UNDERLINING THE strictures it made 11 years ago over his conduct in the 2002 Best Bakery case, the Supreme Court Friday ordered the removal of a district government pleader appointed by the Gujarat government.
A bench of Justice V Gopala Gowda and Justice Uday U Lalit upheld the Gujarat High Court order and observed, “We cannot disregard the observations made by this court…a public prosecutor is not only a lawyer for the government but has a far more important role in the dispensation of justice.”
As a public prosecutor, R N Pandya had conducted the Best Bakery trial in the 2002 Gujarat riots in which 14 people were burnt alive in the aftermath of the Godhra riots. The trial court had acquitted all 21 accused with the Gujarat High Court upholding the order. However, the Supreme Court ordered a re-trial in 2004 after noting that there was “ample evidence on record, glaringly demonstrating subversion of justice” due to “dishonest and faulty investigation”.
In its order, the top court slammed Pandya for having “acted more as a defence counsel than one whose duty was to present the truth before the court” and held it was “apparent and patent” that his conduct was not bonafide.
By a notification in May 2015, the Gujarat government, however, appointed Pandya as the District Government Pleader-cum-Public Prosecutor of Vadodara. Acting on a batch of PILs, the high court found it fit to remove him but the state government challenged it in the apex court. The petitions were filed by Vadodara-based activists who termed Pandya’s appointment “political”.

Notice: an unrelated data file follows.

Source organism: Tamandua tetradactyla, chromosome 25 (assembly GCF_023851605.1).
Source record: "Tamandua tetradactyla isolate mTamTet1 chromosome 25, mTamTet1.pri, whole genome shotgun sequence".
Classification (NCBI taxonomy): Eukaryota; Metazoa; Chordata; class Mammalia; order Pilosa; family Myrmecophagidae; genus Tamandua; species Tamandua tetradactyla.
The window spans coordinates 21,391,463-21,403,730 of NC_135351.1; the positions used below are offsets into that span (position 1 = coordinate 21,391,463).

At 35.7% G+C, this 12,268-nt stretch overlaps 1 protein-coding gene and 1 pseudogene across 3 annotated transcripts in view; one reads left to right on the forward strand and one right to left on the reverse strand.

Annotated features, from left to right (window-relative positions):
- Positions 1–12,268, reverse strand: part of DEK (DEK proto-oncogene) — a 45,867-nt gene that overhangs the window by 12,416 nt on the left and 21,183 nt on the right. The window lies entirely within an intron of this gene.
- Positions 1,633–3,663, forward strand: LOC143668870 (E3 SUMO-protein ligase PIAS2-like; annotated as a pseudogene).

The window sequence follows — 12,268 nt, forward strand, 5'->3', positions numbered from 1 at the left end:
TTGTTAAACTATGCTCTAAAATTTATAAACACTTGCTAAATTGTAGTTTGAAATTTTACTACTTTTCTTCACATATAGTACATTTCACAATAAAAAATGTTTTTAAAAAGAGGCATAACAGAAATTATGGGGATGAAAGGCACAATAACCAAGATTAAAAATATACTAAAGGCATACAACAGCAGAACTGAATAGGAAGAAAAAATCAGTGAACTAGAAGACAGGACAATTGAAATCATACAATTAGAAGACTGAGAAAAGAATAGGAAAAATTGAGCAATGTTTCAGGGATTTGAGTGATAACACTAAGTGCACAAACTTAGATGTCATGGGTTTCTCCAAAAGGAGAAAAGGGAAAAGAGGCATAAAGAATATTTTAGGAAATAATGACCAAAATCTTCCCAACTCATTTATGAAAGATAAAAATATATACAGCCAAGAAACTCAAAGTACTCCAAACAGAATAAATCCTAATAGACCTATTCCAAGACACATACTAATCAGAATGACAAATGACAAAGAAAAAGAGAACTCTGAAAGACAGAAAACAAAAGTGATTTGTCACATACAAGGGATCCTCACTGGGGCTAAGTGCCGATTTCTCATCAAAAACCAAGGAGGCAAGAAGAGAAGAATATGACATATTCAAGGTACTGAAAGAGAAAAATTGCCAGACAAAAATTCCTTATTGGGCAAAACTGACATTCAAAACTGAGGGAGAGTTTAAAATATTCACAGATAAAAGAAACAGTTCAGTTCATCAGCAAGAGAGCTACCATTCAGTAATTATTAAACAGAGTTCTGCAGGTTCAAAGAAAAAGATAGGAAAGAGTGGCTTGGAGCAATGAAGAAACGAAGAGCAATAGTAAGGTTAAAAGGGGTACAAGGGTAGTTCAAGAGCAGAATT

Appearing for Gujarat, Attorney General Mukul Rohatgi defended the appointment, saying strictures made in one case cannot dent Pandya’s suitability and eligibility and his appointment was made according to the statutory rules and procedure.
“You cannot disqualify a person forever only because one court has made some adverse remarks…there are times when adverse remarks are made also against lower courts judges. His appointment was made duly by the District Magistrate and the Principal Sessions Judge,” Rohatgi said.
At this, the bench asked him whether the District Magistrate and the Principal Sessions Judge were in the know of the strictures against Pandya by the apex court. It agreed with the high court that a proper consultation would require furnishing all relevant facts about a candidate being considered for such a job.
On Rohatgi’s argument that public prosecutor was not a public office, the bench retorted that it is an office with a lot of responsibility and that is why it is of utmost importance to assess suitability of a candidate before appointment.
“We cannot accept an argument that it does not matter how a public prosecutor is appointed. Had that been the case, this court did not have to appoint special prosecutors in the Coal (blocks allocations scam) cases and 2G (spectrum allocation scam) cases,” added the bench.
Despite the scathing remarks, Pandya had been appointed public prosecutor twice between March 2005 and March 2008, and again in May 2015 for two years by the state government.